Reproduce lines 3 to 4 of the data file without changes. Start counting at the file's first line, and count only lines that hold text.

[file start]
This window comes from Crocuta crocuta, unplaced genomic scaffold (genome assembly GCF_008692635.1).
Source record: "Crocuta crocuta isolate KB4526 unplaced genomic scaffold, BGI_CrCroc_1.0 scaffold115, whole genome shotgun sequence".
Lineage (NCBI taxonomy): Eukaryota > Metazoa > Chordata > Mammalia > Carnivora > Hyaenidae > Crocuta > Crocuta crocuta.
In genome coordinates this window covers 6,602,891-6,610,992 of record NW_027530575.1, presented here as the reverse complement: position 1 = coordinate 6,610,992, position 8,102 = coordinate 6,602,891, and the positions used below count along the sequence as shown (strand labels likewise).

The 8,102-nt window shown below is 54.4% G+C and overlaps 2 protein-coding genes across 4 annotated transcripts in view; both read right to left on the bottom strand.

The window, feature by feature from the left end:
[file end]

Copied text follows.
Lineage (NCBI taxonomy): Eukaryota > Metazoa > Chordata > Mammalia > Carnivora > Hyaenidae > Crocuta > Crocuta crocuta.
In genome coordinates this window covers 6,602,891-6,610,992 of record NW_027530575.1, presented here as the reverse complement: position 1 = coordinate 6,610,992, position 8,102 = coordinate 6,602,891, and the positions used below count along the sequence as shown (strand labels likewise).